So I have dubbed this the reset button, though I am sure there is some fancier term for it. We first worked on it on Sunday night, Lucy's first ride after two days off. She was feeling mighty fresh so it was a good time to introduce this concept. Sometimes we didn't go more than two steps after resetting before she needed to do it again because she threw a tantrum or kicked out at my leg.

The kicking out business really annoys me. "No" is not an acceptable answer, ever, and that is a direct refusal to go forward/accept my leg, along with a giant middle finger (the kicking out part). She obviously thinks she is some hot sh*t. This method seemed to work a lot better than standing there, both of us dueling it out with each other, feet flying.

The toughest part is setting your threshold, mostly in terms of speed. If you have a horse that likes to get quick, what is the point where you say, ok, time to reset? I need to work on that myself and be very cut and clear with her for the concept to really click.

Last night she was a lot better but still had her moments. The best feeling was trotting around the ring and her just maintaining her own pace, not getting quick down the long side, thinking of acting out but then deciding not to, etc.

You will see in the first part of the video that I am working with her a bit on the ground, doing the exercises that the chiro prescribed for her after her appointment on Sunday.

Pretty cool!

Sunday, January 6, 2013


On Friday after work I decided to handwalk Lucy down to the trail head behind the barn. I miss trail riding terribly and though I know it wouldn't be smart to dive right back into it before doing more work in the ring first, I don't see the harm in at least walking her around back there so she can get used to the sights and sounds of the woods again.

Well, she was a complete and utter fruit bat, spooking and snorting at things that did not exist, looking freaked out and bug-eyed half the time:

So I imagine we will need to do that a few more times before I can even think of riding her out there, and then for the first few rides I am going to ask Kenny to walk with us, then probably ask a friend to ride out with us.

hanging out with her hay net that is almost the size of her!
 The last thing I wanted to do for Lucy before getting too far under saddle with her after her accident was to have a chiropractor look at her. I was concerned about her hind end from her fall on the road when she got loose. While she hasn't shown any additional warning signs of being uncomfortable, I would rather be overcautious than not cautious enough so I had her adjusted this morning. As I expected, she is still body sore but the chiro said not to keep her out of work. Her turnout area is so small that she doesn't move around much during the day, and standing around in the cold air won't help her muscles at all. I was told to do lots of lateral work with her (haunches in, bending circles, serpentines, asking her to step sideways under herself with her hind end, etc). I also am supposed to back her up to get her to stretch her hind end under herself, and walk/trot over poles to get her to pick her hind legs up and stretch out her SI area.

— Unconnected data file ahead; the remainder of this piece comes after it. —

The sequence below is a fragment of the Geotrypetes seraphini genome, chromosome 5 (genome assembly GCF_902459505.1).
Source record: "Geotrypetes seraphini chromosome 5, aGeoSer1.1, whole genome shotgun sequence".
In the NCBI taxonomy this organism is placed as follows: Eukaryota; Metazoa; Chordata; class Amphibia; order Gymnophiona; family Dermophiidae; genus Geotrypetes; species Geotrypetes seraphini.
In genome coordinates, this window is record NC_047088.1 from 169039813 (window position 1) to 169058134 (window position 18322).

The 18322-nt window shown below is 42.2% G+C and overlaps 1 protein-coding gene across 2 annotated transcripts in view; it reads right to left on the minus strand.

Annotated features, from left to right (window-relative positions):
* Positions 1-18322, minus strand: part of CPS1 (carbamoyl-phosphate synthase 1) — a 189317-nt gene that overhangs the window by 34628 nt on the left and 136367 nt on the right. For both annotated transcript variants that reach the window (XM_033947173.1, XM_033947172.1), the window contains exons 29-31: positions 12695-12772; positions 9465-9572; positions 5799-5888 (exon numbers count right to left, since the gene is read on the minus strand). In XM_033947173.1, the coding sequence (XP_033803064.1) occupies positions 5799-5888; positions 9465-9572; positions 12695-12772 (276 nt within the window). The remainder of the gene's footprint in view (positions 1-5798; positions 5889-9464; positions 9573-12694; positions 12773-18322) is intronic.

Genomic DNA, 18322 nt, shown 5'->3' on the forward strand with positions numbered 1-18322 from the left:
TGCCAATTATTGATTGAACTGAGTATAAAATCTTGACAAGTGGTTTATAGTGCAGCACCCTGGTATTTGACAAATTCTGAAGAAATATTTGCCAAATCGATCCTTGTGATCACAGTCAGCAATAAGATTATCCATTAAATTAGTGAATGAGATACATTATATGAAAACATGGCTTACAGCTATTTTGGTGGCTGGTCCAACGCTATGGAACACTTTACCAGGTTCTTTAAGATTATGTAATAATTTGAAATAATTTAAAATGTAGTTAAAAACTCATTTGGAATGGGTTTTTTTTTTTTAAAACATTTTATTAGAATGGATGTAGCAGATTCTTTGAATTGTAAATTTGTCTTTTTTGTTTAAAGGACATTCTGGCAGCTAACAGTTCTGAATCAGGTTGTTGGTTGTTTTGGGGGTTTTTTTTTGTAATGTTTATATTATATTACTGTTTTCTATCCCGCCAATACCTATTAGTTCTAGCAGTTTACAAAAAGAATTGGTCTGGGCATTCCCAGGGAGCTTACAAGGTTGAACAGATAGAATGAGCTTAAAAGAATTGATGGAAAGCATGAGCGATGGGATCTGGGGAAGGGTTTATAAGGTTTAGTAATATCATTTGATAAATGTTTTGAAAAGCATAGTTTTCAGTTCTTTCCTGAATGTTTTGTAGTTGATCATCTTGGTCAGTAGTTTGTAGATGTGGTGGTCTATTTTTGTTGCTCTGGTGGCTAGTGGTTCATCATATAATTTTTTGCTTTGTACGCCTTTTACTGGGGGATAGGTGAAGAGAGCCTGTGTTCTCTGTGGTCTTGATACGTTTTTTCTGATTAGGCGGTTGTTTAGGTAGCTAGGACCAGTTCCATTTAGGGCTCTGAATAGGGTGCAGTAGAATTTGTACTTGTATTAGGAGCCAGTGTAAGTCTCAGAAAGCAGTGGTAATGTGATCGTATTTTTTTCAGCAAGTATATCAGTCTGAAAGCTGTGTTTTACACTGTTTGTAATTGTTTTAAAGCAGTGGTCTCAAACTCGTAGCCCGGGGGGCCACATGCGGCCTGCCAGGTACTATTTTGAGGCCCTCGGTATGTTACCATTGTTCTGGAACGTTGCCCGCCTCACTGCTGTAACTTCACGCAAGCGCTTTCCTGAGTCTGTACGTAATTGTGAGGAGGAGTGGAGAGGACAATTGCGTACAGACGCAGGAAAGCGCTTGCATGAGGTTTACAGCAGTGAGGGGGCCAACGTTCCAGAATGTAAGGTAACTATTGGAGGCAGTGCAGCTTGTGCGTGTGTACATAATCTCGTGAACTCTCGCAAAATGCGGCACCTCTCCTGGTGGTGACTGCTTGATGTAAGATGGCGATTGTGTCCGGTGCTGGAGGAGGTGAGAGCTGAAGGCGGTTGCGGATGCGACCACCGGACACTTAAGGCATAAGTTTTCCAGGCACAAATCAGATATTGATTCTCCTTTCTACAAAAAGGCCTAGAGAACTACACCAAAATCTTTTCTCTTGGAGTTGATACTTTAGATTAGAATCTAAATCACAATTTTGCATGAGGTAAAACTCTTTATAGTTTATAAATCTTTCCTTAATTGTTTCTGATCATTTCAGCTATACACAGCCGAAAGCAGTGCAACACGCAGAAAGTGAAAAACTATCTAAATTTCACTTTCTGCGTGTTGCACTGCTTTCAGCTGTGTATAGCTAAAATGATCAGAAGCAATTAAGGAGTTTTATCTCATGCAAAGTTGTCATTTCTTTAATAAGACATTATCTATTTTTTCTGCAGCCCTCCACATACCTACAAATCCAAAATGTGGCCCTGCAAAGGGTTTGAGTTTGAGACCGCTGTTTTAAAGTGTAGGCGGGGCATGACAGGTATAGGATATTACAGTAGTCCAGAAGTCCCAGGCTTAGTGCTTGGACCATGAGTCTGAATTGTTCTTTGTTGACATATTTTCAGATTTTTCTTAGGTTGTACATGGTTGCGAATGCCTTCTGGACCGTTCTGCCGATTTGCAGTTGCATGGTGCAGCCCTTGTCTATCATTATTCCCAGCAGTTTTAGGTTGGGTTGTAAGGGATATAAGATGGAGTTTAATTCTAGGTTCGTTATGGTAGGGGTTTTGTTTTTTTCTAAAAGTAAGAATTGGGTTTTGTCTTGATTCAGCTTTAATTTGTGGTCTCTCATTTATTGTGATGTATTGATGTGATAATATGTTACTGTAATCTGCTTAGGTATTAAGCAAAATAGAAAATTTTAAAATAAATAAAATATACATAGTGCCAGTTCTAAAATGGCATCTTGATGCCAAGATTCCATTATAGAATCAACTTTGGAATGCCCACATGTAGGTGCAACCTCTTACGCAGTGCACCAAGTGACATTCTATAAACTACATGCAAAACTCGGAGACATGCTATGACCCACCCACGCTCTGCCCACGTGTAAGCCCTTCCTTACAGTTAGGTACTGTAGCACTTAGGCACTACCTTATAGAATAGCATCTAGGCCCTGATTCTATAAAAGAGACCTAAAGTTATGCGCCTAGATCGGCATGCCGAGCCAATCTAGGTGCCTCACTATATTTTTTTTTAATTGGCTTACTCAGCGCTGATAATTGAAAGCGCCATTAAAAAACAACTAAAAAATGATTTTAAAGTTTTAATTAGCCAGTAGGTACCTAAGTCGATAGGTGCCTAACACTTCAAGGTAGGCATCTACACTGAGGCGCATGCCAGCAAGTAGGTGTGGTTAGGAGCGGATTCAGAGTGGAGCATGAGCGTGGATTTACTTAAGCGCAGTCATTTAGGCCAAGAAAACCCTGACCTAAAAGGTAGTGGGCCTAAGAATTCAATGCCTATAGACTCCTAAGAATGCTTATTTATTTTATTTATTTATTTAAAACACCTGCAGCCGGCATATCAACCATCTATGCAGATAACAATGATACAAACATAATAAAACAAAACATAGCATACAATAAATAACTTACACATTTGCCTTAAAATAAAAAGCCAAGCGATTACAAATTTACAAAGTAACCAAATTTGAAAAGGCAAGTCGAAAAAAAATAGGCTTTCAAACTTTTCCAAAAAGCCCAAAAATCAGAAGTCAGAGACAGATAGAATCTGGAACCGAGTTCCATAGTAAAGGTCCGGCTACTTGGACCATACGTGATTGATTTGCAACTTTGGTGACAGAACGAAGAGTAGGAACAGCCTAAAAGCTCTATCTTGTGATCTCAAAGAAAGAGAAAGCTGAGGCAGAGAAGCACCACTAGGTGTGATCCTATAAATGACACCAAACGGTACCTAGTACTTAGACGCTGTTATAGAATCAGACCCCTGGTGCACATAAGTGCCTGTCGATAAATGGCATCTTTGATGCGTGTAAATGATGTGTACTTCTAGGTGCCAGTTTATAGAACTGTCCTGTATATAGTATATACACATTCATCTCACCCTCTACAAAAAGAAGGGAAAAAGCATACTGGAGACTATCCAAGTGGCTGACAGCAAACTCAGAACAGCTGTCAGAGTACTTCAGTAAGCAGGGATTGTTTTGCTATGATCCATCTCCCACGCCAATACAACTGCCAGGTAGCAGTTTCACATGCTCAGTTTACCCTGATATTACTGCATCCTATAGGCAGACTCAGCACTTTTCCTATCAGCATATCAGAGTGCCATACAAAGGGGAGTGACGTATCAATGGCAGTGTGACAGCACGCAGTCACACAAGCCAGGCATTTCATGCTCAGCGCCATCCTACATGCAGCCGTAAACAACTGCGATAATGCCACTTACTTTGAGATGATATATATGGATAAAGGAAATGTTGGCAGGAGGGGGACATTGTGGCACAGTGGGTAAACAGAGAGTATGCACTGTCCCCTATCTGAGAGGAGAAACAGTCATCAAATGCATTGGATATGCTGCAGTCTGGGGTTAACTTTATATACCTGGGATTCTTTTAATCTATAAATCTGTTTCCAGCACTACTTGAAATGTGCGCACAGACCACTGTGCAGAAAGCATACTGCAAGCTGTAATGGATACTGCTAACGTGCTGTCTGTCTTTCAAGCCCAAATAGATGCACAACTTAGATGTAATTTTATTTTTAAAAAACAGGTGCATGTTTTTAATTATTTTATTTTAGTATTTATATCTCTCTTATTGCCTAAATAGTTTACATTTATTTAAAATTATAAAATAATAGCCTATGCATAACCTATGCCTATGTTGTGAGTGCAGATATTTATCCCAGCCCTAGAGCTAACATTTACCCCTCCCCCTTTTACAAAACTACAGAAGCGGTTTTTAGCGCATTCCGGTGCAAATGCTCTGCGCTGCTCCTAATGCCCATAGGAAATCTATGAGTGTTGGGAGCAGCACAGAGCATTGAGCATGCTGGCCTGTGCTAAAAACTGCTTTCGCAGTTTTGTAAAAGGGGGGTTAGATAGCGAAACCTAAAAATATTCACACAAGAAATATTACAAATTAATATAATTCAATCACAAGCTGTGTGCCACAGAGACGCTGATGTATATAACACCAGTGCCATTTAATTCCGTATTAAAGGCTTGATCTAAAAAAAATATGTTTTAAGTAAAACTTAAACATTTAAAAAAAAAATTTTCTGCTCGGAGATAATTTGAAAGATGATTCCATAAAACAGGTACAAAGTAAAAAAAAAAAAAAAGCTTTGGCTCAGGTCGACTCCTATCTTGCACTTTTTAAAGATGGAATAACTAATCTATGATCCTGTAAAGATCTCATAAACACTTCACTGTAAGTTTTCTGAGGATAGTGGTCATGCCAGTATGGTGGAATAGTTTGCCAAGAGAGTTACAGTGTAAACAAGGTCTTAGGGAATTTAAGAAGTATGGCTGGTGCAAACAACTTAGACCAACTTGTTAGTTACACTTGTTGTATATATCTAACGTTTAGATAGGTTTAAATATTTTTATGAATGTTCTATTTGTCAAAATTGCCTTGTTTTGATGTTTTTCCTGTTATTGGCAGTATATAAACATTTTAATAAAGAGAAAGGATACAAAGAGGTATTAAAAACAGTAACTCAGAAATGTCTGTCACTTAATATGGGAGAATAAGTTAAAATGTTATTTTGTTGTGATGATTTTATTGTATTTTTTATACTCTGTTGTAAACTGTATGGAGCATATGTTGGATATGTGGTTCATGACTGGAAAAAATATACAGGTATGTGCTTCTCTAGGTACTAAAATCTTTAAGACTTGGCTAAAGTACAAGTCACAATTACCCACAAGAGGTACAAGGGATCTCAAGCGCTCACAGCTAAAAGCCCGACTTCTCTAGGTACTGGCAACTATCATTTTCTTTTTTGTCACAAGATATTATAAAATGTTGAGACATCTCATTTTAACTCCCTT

She also got her feet done this weekend. Her hind feet look atrocious from not having shoes on. We already found out over the summer that she just cannot handle being barefoot, but after her accident she could not hold her hind leg up to be shod because of all of her painful road rash, so I was forced to keep her barefoot. Her feet held up well for the first few weeks but then we got snow, and standing around in all the moisture really did a number on those hind hooves. It's nothing we haven't come back from before, though! I am just glad she healed up so well and had no problems standing to be shod.

On Saturday, I went and visited Lauren and her horse Charlie. Charlie has turned into a bit of a brute since moving up to New England and Lauren has her hands full. Maddy and I are going to visit again next weekend and help her work through some of his naughtiness. You can read more about the visit on Lauren's blog, but here's a little teaser of what went down:

Tonight I had a pretty good ride on Lucy, who had two days off and was feeling fresh. I rode in the western saddle and a rope halter bridle again, and Maddy helped me work with her a bit. We tried a new tactic to work on her little outbursts in hopes of making her into a self-sustaining horse. When she threw a tantrum, sped up, broke her gait, etc, I was supposed to sit on my butt in the saddle, reach down and pull the outside rein so that she turned into the wall of the indoor, push her over with my inside leg, push her around with my outside leg, switch direction, and walk off like nothing ever happened. It worked pretty well because she was never able to get any momentum. The idea is for the horse to be able to go around the ring on a loose rein, and both self-regulate their speed without changing anything, and also not take advantage of the "freedom". The changing of directions works like a reset button. Ideally if we were cantering along and she was bad, then we would change directions and canter off immediately, but to start we are just keeping it simple and walking off from the spin.

Friday, January 4, 2013

quick admin note

I have been getting a whole lot of spam comments lately. I think I am doing a good job keeping up with them and deleting them, but it's annoying.